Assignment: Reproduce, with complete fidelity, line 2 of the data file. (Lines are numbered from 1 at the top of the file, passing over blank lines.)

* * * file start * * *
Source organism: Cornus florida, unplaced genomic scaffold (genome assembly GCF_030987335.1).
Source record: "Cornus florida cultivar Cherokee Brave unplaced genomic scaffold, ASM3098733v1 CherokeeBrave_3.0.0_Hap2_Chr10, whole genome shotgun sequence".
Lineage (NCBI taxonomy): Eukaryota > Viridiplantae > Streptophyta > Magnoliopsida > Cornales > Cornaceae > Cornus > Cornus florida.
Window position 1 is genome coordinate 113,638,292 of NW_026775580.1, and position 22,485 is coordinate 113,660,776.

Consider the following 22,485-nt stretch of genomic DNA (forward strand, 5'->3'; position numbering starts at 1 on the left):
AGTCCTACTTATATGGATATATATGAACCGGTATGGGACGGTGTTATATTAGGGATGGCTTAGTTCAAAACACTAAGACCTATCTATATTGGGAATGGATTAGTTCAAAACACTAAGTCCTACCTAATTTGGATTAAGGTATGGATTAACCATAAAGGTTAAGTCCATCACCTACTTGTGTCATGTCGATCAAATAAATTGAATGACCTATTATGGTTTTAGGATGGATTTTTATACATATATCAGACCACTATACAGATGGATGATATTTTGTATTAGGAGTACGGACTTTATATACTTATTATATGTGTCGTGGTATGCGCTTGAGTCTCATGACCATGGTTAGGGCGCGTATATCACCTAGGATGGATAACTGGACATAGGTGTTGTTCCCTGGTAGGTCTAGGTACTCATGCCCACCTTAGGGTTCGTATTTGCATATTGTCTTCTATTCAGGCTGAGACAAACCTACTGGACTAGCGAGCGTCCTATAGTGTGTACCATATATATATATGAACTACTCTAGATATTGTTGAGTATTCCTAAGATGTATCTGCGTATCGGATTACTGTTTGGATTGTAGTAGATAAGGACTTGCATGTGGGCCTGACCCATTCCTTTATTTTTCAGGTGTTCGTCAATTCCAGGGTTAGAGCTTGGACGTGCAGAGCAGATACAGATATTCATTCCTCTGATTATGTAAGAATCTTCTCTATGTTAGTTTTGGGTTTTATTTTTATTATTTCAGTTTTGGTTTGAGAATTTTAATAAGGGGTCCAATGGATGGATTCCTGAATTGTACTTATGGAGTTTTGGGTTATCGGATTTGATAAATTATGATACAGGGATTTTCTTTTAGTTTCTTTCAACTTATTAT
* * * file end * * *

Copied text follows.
Source record: "Cornus florida cultivar Cherokee Brave unplaced genomic scaffold, ASM3098733v1 CherokeeBrave_3.0.0_Hap2_Chr10, whole genome shotgun sequence".